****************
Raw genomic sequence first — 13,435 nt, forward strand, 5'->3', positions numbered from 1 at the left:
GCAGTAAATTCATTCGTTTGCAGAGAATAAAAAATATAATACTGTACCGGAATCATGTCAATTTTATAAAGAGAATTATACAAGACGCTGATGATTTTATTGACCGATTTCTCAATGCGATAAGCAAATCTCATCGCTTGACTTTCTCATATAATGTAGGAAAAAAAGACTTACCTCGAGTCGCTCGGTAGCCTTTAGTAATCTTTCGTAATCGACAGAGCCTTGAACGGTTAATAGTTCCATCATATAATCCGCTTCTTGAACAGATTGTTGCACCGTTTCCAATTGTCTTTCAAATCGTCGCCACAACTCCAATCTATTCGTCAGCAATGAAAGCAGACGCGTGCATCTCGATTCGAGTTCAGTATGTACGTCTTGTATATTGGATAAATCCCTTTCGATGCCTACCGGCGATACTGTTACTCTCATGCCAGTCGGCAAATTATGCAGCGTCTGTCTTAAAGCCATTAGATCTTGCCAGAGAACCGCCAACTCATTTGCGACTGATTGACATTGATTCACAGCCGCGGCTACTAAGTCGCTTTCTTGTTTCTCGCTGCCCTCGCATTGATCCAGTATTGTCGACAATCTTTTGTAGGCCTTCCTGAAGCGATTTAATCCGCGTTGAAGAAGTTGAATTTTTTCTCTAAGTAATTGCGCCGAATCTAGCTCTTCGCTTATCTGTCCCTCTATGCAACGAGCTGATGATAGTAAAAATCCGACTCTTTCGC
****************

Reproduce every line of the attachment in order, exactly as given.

Raw genomic sequence first — 13,435 nt, forward strand, 5'->3', positions numbered from 1 at the left:
GCAGTAAATTCATTCGTTTGCAGAGAATAAAAAATATAATACTGTACCGGAATCATGTCAATTTTATAAAGAGAATTATACAAGACGCTGATGATTTTATTGACCGATTTCTCAATGCGATAAGCAAATCTCATCGCTTGACTTTCTCATATAATGTAGGAAAAAAAGACTTACCTCGAGTCGCTCGGTAGCCTTTAGTAATCTTTCGTAATCGACAGAGCCTTGAACGGTTAATAGTTCCATCATATAATCCGCTTCTTGAACAGATTGTTGCACCGTTTCCAATTGTCTTTCAAATCGTCGCCACAACTCCAATCTATTCGTCAGCAATGAAAGCAGACGCGTGCATCTCGATTCGAGTTCAGTATGTACGTCTTGTATATTGGATAAATCCCTTTCGATGCCTACCGGCGATACTGTTACTCTCATGCCAGTCGGCAAATTATGCAGCGTCTGTCTTAAAGCCATTAGATCTTGCCAGAGAACCGCCAACTCATTTGCGACTGATTGACATTGATTCACAGCCGCGGCTACTAAGTCGCTTTCTTGTTTCTCGCTGCCCTCGCATTGATCCAGTATTGTCGACAATCTTTTGTAGGCCTTCCTGAAGCGATTTAATCCGCGTTGAAGAAGTTGAATTTTTTCTCTAAGTAATTGCGCCGAATCTAGCTCTTCGCTTATCTGTCCCTCTATGCAACGAGCTGATGATAGTAAAAATCCGACTCTTTCGC